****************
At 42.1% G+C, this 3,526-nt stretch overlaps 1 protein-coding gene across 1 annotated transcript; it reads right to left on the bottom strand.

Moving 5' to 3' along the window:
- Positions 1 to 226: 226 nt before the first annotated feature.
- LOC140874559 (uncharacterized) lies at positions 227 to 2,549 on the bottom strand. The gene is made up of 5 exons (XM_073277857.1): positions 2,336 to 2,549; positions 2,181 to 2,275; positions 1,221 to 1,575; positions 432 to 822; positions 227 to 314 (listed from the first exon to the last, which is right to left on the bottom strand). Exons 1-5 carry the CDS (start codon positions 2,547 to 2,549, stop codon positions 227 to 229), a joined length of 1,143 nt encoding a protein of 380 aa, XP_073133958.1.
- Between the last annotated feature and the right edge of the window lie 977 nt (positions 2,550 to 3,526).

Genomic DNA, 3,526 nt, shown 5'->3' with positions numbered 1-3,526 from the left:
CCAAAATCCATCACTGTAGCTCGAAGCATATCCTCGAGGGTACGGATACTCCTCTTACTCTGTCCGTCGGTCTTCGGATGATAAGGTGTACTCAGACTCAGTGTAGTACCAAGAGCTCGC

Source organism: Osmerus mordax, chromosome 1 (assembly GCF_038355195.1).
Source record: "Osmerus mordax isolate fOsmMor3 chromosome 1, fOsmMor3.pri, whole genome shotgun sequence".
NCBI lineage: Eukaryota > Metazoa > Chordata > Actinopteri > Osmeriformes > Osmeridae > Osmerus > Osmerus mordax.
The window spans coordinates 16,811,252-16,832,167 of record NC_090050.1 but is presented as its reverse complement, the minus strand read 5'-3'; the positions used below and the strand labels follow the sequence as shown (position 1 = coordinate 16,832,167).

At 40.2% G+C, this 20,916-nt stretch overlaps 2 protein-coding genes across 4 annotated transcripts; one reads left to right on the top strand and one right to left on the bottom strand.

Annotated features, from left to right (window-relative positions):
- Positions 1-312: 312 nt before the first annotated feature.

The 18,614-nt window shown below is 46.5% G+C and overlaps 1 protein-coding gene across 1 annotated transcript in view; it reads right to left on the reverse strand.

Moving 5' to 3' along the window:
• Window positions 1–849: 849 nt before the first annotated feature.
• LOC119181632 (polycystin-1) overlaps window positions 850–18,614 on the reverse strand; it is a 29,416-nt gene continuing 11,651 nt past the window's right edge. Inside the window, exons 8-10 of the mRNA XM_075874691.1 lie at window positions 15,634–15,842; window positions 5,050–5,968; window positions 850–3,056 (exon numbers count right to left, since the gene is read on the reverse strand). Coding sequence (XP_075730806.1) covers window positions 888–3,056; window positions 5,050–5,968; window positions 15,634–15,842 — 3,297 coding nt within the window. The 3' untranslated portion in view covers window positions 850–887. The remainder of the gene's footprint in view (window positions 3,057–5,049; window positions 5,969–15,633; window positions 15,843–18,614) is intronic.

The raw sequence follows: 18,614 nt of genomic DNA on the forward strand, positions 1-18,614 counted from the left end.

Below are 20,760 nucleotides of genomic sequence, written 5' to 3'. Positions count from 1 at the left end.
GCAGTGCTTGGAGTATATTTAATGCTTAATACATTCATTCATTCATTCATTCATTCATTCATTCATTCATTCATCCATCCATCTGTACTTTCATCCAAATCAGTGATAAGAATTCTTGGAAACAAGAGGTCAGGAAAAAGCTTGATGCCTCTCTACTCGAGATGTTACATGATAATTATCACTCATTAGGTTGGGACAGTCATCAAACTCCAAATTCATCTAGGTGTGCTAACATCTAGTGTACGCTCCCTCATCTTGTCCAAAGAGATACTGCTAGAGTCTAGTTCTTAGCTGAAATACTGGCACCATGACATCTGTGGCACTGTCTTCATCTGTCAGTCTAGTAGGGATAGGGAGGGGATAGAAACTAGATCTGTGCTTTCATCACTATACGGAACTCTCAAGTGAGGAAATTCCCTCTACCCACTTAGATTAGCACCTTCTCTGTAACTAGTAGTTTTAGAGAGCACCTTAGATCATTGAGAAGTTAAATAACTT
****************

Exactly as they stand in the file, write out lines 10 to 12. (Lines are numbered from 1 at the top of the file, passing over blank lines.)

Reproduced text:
NCBI lineage: Eukaryota > Metazoa > Chordata > Actinopteri > Osmeriformes > Osmeridae > Osmerus > Osmerus mordax.
The window spans coordinates 16,811,252-16,832,167 of record NC_090050.1 but is presented as its reverse complement, the minus strand read 5'-3'; the positions used below and the strand labels follow the sequence as shown (position 1 = coordinate 16,832,167).

At 40.2% G+C, this 20,916-nt stretch overlaps 2 protein-coding genes across 4 annotated transcripts; one reads left to right on the top strand and one right to left on the bottom strand.